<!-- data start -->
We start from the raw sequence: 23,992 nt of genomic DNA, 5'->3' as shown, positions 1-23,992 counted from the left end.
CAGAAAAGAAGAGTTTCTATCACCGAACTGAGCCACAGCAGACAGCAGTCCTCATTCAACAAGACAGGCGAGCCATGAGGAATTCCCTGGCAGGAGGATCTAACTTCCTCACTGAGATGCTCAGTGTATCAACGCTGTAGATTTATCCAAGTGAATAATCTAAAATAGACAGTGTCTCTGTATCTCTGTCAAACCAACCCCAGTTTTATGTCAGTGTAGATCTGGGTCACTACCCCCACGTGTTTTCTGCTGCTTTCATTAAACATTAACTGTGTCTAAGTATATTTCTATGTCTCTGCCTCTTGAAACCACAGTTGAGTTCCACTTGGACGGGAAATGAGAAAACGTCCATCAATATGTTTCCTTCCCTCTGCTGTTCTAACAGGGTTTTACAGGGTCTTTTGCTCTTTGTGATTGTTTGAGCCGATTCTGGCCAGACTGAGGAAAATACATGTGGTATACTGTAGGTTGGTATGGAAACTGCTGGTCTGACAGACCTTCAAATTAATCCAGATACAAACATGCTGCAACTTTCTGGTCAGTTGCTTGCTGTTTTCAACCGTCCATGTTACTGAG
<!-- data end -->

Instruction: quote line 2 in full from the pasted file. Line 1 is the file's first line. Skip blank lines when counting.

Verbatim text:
CAGAAAAGAAGAGTTTCTATCACCGAACTGAGCCACAGCAGACAGCAGTCCTCATTCAACAAGACAGGCGAGCCATGAGGAATTCCCTGGCAGGAGGATCTAACTTCCTCACTGAGATGCTCAGTGTATCAACGCTGTAGATTTATCCAAGTGAATAATCTAAAATAGACAGTGTCTCTGTATCTCTGTCAAACCAACCCCAGTTTTATGTCAGTGTAGATCTGGGTCACTACCCCCACGTGTTTTCTGCTGCTTTCATTAAACATTAACTGTGTCTAAGTATATTTCTATGTCTCTGCCTCTTGAAACCACAGTTGAGTTCCACTTGGACGGGAAATGAGAAAACGTCCATCAATATGTTTCCTTCCCTCTGCTGTTCTAACAGGGTTTTACAGGGTCTTTTGCTCTTTGTGATTGTTTGAGCCGATTCTGGCCAGACTGAGGAAAATACATGTGGTATACTGTAGGTTGGTATGGAAACTGCTGGTCTGACAGACCTTCAAATTAATCCAGATACAAACATGCTGCAACTTTCTGGTCAGTTGCTTGCTGTTTTCAACCGTCCATGTTACTGAG